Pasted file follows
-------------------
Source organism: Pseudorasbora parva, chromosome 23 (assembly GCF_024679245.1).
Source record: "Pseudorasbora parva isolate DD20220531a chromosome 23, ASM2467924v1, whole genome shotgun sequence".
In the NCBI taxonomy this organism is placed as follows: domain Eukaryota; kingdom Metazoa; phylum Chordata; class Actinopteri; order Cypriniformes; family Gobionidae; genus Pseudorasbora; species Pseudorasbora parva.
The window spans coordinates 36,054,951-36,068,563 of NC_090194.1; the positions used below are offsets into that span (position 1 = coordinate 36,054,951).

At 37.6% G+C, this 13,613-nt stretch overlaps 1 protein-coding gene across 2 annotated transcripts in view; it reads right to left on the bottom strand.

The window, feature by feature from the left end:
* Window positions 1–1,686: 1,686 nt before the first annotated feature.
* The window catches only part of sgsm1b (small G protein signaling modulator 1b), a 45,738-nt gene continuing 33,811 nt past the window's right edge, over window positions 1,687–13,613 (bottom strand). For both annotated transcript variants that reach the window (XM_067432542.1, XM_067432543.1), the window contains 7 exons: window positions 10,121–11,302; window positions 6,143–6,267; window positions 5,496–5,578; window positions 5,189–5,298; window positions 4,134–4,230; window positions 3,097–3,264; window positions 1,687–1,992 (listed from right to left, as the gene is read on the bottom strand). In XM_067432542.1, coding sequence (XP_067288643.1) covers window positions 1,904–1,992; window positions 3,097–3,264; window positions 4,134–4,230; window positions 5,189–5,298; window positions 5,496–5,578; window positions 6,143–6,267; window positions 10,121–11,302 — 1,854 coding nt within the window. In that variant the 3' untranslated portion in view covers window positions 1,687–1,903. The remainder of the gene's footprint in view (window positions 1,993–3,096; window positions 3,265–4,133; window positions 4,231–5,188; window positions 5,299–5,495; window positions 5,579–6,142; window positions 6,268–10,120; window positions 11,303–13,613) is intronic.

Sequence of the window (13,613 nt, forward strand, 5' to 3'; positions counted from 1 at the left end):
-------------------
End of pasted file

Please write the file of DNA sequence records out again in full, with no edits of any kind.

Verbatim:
Source organism: Pseudorasbora parva, chromosome 23 (assembly GCF_024679245.1).
Source record: "Pseudorasbora parva isolate DD20220531a chromosome 23, ASM2467924v1, whole genome shotgun sequence".
In the NCBI taxonomy this organism is placed as follows: domain Eukaryota; kingdom Metazoa; phylum Chordata; class Actinopteri; order Cypriniformes; family Gobionidae; genus Pseudorasbora; species Pseudorasbora parva.
The window spans coordinates 36,054,951-36,068,563 of NC_090194.1; the positions used below are offsets into that span (position 1 = coordinate 36,054,951).

At 37.6% G+C, this 13,613-nt stretch overlaps 1 protein-coding gene across 2 annotated transcripts in view; it reads right to left on the bottom strand.

The window, feature by feature from the left end:
* Window positions 1–1,686: 1,686 nt before the first annotated feature.
* The window catches only part of sgsm1b (small G protein signaling modulator 1b), a 45,738-nt gene continuing 33,811 nt past the window's right edge, over window positions 1,687–13,613 (bottom strand). For both annotated transcript variants that reach the window (XM_067432542.1, XM_067432543.1), the window contains 7 exons: window positions 10,121–11,302; window positions 6,143–6,267; window positions 5,496–5,578; window positions 5,189–5,298; window positions 4,134–4,230; window positions 3,097–3,264; window positions 1,687–1,992 (listed from right to left, as the gene is read on the bottom strand). In XM_067432542.1, coding sequence (XP_067288643.1) covers window positions 1,904–1,992; window positions 3,097–3,264; window positions 4,134–4,230; window positions 5,189–5,298; window positions 5,496–5,578; window positions 6,143–6,267; window positions 10,121–11,302 — 1,854 coding nt within the window. In that variant the 3' untranslated portion in view covers window positions 1,687–1,903. The remainder of the gene's footprint in view (window positions 1,993–3,096; window positions 3,265–4,133; window positions 4,231–5,188; window positions 5,299–5,495; window positions 5,579–6,142; window positions 6,268–10,120; window positions 11,303–13,613) is intronic.

Sequence of the window (13,613 nt, forward strand, 5' to 3'; positions counted from 1 at the left end):